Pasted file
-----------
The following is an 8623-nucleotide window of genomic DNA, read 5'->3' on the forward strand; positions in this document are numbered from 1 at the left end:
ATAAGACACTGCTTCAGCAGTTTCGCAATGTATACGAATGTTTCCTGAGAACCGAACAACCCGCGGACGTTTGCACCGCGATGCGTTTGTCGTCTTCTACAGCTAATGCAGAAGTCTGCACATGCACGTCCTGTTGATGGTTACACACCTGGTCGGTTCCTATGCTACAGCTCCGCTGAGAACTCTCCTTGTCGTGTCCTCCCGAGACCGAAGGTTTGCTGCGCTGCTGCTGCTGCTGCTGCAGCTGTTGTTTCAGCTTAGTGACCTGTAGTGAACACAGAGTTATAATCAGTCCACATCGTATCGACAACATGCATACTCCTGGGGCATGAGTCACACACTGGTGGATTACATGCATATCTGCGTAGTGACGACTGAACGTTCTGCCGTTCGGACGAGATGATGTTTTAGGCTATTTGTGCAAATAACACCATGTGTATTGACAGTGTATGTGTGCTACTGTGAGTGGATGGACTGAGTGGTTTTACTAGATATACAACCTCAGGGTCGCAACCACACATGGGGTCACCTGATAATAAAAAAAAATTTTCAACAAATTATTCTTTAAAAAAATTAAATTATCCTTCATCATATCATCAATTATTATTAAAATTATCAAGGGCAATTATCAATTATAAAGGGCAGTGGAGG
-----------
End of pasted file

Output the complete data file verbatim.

The following is an 8623-nucleotide window of genomic DNA, read 5'->3' on the forward strand; positions in this document are numbered from 1 at the left end:
ATAAGACACTGCTTCAGCAGTTTCGCAATGTATACGAATGTTTCCTGAGAACCGAACAACCCGCGGACGTTTGCACCGCGATGCGTTTGTCGTCTTCTACAGCTAATGCAGAAGTCTGCACATGCACGTCCTGTTGATGGTTACACACCTGGTCGGTTCCTATGCTACAGCTCCGCTGAGAACTCTCCTTGTCGTGTCCTCCCGAGACCGAAGGTTTGCTGCGCTGCTGCTGCTGCTGCTGCAGCTGTTGTTTCAGCTTAGTGACCTGTAGTGAACACAGAGTTATAATCAGTCCACATCGTATCGACAACATGCATACTCCTGGGGCATGAGTCACACACTGGTGGATTACATGCATATCTGCGTAGTGACGACTGAACGTTCTGCCGTTCGGACGAGATGATGTTTTAGGCTATTTGTGCAAATAACACCATGTGTATTGACAGTGTATGTGTGCTACTGTGAGTGGATGGACTGAGTGGTTTTACTAGATATACAACCTCAGGGTCGCAACCACACATGGGGTCACCTGATAATAAAAAAAAATTTTCAACAAATTATTCTTTAAAAAAATTAAATTATCCTTCATCATATCATCAATTATTATTAAAATTATCAAGGGCAATTATCAATTATAAAGGGCAGTGGAGG